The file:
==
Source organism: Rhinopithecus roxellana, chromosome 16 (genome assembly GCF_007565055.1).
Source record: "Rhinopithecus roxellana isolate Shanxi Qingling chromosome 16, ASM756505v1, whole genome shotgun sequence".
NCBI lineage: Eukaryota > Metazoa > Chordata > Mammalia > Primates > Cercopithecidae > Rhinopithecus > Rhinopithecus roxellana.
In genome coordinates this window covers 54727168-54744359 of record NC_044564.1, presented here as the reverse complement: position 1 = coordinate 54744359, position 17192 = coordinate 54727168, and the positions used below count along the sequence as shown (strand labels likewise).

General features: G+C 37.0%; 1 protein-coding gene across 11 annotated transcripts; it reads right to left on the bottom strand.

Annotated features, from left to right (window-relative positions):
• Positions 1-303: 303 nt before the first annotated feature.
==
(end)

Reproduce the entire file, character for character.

Source organism: Rhinopithecus roxellana, chromosome 16 (genome assembly GCF_007565055.1).
Source record: "Rhinopithecus roxellana isolate Shanxi Qingling chromosome 16, ASM756505v1, whole genome shotgun sequence".
NCBI lineage: Eukaryota > Metazoa > Chordata > Mammalia > Primates > Cercopithecidae > Rhinopithecus > Rhinopithecus roxellana.
In genome coordinates this window covers 54727168-54744359 of record NC_044564.1, presented here as the reverse complement: position 1 = coordinate 54744359, position 17192 = coordinate 54727168, and the positions used below count along the sequence as shown (strand labels likewise).

General features: G+C 37.0%; 1 protein-coding gene across 11 annotated transcripts; it reads right to left on the bottom strand.

Annotated features, from left to right (window-relative positions):
• Positions 1-303: 303 nt before the first annotated feature.